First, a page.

Book Review: Invincible by Amy Reed

Author: Amy Reed
Reading Level: Young Adult
Genre: Realistic Fiction | Romance
Release Date: April 28th 2015
Review Source: Katherine Tegen Books

The Fault in Our Stars meets Go Ask Alice in this dramatic romance about a teenage girl who survives a terminal cancer diagnosis, only to get trapped in the deadly spiral of addiction. Fans of Gayle Forman and Sara Zarr will be swept away by this gritty romance, the first in a duology.

Evie is living on borrowed time. She was diagnosed with terminal cancer several months ago and told that by now she'd be dead. Evie is grateful for every extra day she gets, but she knows that soon this disease will kill her. Until, miraculously, she may have a second chance to live.

All Evie had wanted was her life back, but now that she has it, she feels like there's no place for her in it—at least, not for the girl she is now. Her friends and her parents still see her as Cancer Girl, and her boyfriend's constant, doting attention is suddenly nothing short of suffocating.

Then Evie meets Marcus. She knows that he's trouble, but she can't help falling for him. Being near him makes her feel truly, fully alive. It's better than a drug. His kiss makes her feel invincible—but she may be at the beginning of the biggest free fall of her life.


At first glance, I thought I was going to really love this book. The cover vaguely reminded me of the movie poster for “The Fault in our Stars” by John Green. Then I went to read the back cover to get a better understanding of the story before I assumed it was a TFIOS rip-off. Turns out the book is about a girl with terminal cancer who finds love. I decided to go into it with an open mind either way.

Disclaimer: THIS IS NOT TFIOS.

If you go into it with that mentality, you will be highly disappointed.

See, Evie has had nothing less than terminal cancer for about a year; beforehand, she was a happy cheerleader with the sweetest boyfriend and most supportive best friend anyone could ask for. Even when she was diagnosed, though, her boyfriend and best friend never fell short of being the people they always have been. Her friend visits her regularly and her boyfriend is as caring as ever. Of course, her parent worry and her sister is a little bitter over the lack of attention she is getting, but it is all as normal as it could be when you’re extremely terminal. Over her year at the hospital she has made two great friends, and frankly, she is liking their company a lot more than anyone of her old friends. They understand her situation and make it bearable.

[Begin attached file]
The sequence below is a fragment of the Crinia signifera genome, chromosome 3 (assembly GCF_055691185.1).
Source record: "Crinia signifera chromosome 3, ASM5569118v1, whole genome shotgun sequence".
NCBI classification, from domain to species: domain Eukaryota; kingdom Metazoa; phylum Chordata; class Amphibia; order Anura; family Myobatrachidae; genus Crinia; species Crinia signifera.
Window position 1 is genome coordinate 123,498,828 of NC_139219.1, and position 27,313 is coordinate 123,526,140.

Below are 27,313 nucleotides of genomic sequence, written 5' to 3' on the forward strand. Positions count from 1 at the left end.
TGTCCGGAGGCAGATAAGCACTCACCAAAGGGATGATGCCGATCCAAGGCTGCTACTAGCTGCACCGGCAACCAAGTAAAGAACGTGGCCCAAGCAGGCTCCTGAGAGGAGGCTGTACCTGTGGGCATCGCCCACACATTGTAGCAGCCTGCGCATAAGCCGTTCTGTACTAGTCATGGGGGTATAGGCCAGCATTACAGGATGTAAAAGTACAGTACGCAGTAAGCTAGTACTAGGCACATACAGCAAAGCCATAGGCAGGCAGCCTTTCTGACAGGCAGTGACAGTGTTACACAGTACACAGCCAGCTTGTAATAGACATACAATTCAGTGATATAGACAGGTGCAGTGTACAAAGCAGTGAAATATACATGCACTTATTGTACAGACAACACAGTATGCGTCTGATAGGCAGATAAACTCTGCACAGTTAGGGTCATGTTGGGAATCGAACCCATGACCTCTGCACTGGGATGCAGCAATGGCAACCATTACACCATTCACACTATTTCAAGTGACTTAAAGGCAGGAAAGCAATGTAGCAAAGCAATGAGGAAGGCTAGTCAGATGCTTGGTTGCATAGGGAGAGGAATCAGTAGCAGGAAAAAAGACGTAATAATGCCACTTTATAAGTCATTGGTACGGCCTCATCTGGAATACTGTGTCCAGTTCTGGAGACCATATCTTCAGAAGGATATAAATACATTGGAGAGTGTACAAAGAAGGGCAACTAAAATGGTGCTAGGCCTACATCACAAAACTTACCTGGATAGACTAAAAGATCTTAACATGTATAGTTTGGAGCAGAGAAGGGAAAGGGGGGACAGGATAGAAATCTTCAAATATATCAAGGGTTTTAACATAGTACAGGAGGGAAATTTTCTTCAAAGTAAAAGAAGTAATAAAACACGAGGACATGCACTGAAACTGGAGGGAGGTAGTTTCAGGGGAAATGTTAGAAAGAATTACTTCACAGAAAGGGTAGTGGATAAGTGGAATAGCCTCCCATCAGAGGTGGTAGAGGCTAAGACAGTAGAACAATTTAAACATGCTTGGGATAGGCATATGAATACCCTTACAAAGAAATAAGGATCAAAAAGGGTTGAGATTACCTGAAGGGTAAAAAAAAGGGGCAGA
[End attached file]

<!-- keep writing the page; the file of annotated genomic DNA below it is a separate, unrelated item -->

Although, throughout the entire first half of the book, it just felt like Evie was wallowing in her own self-pity. She feels guilty about the struggles her family are going through with her condition, and she feels sorry her friends don’t understand her like they used to. Page after page it was the same depressing routine, and it just seemed like she couldn’t wait for this cancer to finally kill her. Then, POOF!! No more cancer and she can begin trying to adjust back to her life pre-sickness.

The love interest, Marcus, is finally introduced. I believe he was the only thing keeping her sane from her self-deprecating thoughts. Then she just starts going through this downhill spiral that seems to have no end. She has issues with drugs, she’s not trying in school, she is disrespectful to her parents. By this point, I had already lost hope in Evie and was just frustrated with her.

I was disappointed with her character development. I think she was selfish and careless and wanting too much too soon. There is a bit of a cliffhanger at the end for the second book, but after being so frustrated I don’t even know how the story will continue.

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